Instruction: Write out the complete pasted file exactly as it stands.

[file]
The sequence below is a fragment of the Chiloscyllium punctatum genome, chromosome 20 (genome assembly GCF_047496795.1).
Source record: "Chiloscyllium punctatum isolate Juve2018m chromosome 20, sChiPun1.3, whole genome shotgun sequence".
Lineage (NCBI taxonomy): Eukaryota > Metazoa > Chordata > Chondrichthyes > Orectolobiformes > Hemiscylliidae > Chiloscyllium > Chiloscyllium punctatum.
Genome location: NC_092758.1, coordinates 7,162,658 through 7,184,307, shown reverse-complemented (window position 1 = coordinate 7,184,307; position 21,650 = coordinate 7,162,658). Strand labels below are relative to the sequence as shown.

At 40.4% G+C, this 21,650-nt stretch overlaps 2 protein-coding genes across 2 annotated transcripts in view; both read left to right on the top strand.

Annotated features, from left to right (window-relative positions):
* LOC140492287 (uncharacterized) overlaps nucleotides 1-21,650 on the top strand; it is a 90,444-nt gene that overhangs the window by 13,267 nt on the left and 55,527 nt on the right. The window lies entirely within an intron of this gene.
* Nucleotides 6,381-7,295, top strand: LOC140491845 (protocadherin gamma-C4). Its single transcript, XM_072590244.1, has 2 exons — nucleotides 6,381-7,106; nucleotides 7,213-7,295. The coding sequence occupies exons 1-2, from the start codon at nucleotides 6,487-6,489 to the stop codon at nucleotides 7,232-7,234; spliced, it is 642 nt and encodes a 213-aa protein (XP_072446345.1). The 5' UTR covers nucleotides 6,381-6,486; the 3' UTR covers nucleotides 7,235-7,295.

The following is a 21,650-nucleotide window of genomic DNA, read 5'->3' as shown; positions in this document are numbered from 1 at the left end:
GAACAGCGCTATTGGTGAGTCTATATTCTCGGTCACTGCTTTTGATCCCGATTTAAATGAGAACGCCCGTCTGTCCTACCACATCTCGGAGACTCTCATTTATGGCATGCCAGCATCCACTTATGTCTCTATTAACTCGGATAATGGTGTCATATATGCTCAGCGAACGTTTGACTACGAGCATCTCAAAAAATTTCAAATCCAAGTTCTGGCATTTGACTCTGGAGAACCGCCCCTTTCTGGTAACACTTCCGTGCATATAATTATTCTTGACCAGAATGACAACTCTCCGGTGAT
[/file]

The sequence below is a fragment of the Chiloscyllium punctatum genome, chromosome 20 (genome assembly GCF_047496795.1).
Source record: "Chiloscyllium punctatum isolate Juve2018m chromosome 20, sChiPun1.3, whole genome shotgun sequence".
Lineage (NCBI taxonomy): Eukaryota > Metazoa > Chordata > Chondrichthyes > Orectolobiformes > Hemiscylliidae > Chiloscyllium > Chiloscyllium punctatum.
Genome location: NC_092758.1, coordinates 7,162,658 through 7,184,307, shown reverse-complemented (window position 1 = coordinate 7,184,307; position 21,650 = coordinate 7,162,658). Strand labels below are relative to the sequence as shown.

At 40.4% G+C, this 21,650-nt stretch overlaps 2 protein-coding genes across 2 annotated transcripts in view; both read left to right on the top strand.

Annotated features, from left to right (window-relative positions):
* LOC140492287 (uncharacterized) overlaps nucleotides 1-21,650 on the top strand; it is a 90,444-nt gene that overhangs the window by 13,267 nt on the left and 55,527 nt on the right. The window lies entirely within an intron of this gene.
* Nucleotides 6,381-7,295, top strand: LOC140491845 (protocadherin gamma-C4). Its single transcript, XM_072590244.1, has 2 exons — nucleotides 6,381-7,106; nucleotides 7,213-7,295. The coding sequence occupies exons 1-2, from the start codon at nucleotides 6,487-6,489 to the stop codon at nucleotides 7,232-7,234; spliced, it is 642 nt and encodes a 213-aa protein (XP_072446345.1). The 5' UTR covers nucleotides 6,381-6,486; the 3' UTR covers nucleotides 7,235-7,295.

The following is a 21,650-nucleotide window of genomic DNA, read 5'->3' as shown; positions in this document are numbered from 1 at the left end:
GAACAGCGCTATTGGTGAGTCTATATTCTCGGTCACTGCTTTTGATCCCGATTTAAATGAGAACGCCCGTCTGTCCTACCACATCTCGGAGACTCTCATTTATGGCATGCCAGCATCCACTTATGTCTCTATTAACTCGGATAATGGTGTCATATATGCTCAGCGAACGTTTGACTACGAGCATCTCAAAAAATTTCAAATCCAAGTTCTGGCATTTGACTCTGGAGAACCGCCCCTTTCTGGTAACACTTCCGTGCATATAATTATTCTTGACCAGAATGACAACTCTCCGGTGAT